For instance, I mentioned my experience in negotiating with the insurance companies over either denied claims or denied prior authorizations.  Let’s consider denied prior authorizations.  I might write the following:

    • Get documentation about the “why” of the denial: not medically necessary? Investigational treatment? Not a covered benefit per medical policy? Needs more clinical documentation before rendering a final decision?  
    • For not medically necessary, determine why the insurer says it’s not medically necessary (maybe they want proof that you completed PT prior to authorizing surgery).
    • For investigational treatment, determine why they have labeled it as such.  Do some research and start compiling a list of clinical references to this treatment and how often it’s been performed, outcomes, etc.  Also determine if it is accepted as a “gold standard” of treatment or if it is approved or accepted by a governing body (FDA, medical group, etc.).
    • For non-covered benefits, determine why it’s not covered (for instance, many plans don’t cover orthotics for non-diabetic patients.  I don’t know why, it just is).  Later on, you may need to research reasons why this treatment should be covered.  You’ll then need to research other carriers to see if they cover it, why this treatment should be covered.  Cite clinical medical journals and any studies that show this treatment is beneficial and/or superior to other treatments available.
    • If it needs more clinical documentation, ask them to provide a list of what they’ve received and what they need to make a final decision.

4. Once you’ve completed this brainstorming phase, review your top 4 subjects.  Were you able to write more about one than the others?  Does one ignite a fire under and within you that the others don’t?  Are you simply more passionate about 1 of these topics?  That doesn’t mean the others aren’t good topics, they just might not be the topic you write about right now.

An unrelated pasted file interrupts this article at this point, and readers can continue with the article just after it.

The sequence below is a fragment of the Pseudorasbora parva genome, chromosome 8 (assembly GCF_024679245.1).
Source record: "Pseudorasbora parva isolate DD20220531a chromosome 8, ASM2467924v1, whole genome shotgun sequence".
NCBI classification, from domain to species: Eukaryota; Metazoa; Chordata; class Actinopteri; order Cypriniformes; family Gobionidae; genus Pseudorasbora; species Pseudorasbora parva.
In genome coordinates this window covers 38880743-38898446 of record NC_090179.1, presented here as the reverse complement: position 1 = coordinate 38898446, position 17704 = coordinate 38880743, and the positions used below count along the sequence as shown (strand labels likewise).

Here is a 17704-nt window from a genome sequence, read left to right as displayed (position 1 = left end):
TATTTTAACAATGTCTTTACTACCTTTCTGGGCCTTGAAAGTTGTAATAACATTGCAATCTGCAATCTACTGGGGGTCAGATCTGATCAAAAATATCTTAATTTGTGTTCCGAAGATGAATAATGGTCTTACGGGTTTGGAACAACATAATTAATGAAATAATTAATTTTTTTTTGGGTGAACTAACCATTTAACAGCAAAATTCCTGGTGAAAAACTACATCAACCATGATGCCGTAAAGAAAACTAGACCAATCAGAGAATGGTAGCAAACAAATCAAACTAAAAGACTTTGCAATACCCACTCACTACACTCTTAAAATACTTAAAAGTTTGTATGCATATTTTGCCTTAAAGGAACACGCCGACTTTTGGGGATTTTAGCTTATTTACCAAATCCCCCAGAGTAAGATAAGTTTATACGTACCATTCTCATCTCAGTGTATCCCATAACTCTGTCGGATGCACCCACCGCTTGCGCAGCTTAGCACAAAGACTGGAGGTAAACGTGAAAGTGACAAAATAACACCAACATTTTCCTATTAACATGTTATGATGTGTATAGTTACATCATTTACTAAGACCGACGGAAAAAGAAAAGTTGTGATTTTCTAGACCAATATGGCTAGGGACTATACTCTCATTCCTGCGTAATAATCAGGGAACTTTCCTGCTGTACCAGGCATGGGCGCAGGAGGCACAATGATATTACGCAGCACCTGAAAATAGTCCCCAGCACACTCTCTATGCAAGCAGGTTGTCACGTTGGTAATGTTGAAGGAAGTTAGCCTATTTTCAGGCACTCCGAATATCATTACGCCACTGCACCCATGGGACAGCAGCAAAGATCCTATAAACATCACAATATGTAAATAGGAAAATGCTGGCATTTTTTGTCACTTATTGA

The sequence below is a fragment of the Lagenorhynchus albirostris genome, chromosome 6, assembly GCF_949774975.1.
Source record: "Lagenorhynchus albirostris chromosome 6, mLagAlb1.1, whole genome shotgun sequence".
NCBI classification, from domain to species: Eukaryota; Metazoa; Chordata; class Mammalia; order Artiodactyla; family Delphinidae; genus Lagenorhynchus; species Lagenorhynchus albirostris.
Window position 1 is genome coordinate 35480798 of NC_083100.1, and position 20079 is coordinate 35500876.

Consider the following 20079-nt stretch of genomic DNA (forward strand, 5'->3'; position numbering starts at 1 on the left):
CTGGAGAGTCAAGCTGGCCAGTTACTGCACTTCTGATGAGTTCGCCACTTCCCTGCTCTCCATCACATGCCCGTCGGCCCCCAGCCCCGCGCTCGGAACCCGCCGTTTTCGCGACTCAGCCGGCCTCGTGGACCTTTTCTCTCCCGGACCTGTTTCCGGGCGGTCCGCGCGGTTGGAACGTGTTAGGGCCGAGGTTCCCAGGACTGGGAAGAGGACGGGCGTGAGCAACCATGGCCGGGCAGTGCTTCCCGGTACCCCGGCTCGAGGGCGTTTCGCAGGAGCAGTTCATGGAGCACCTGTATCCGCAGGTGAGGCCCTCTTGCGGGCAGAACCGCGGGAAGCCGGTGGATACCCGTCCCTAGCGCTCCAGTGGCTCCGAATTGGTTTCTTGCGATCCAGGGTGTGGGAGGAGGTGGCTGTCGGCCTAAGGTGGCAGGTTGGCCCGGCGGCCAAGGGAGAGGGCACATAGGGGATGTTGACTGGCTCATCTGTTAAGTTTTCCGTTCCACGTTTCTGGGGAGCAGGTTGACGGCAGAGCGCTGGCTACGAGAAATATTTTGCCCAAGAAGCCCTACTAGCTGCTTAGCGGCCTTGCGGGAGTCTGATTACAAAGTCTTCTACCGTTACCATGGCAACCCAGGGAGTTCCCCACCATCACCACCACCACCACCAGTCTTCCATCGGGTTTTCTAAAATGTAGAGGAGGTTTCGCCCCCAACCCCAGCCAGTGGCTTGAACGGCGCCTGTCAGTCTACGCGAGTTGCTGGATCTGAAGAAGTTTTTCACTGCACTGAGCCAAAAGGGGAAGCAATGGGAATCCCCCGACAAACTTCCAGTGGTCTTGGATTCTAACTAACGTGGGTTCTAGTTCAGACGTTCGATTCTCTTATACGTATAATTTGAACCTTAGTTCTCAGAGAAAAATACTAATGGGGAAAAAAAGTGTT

Highlight or star the topic you’d like to write about and transfer this topic and what you’ve written thus far to a new page.

5. Start with your bullet points from point 4 and start to create an outline for the project.

When we refer back to the insurance situation, it might look something like this:

Pre-Writing Outline

You are DONE with the pre-writing work for now.  Since creating the subpoints may require some research and additional brainstorming, I wanted to stop here.  If you simply can’t wait for next week’s post, start researching and brainstorming your subpoints for each capital letter.  Again, these don’t need to be perfect.  Some points may not have subpoints and that’s fine.  

If you’ve read through all this and feel overwhelmed by writing this down, go here and here for a video on how to use Otter.ai (or another transcription platform).  If you are using talk-to-text and use Otter, I highly recommend that you record within Otter as you can only import a handful of files per month.

Go here for some documents that you can print to use in your process if you are a paper and pen person.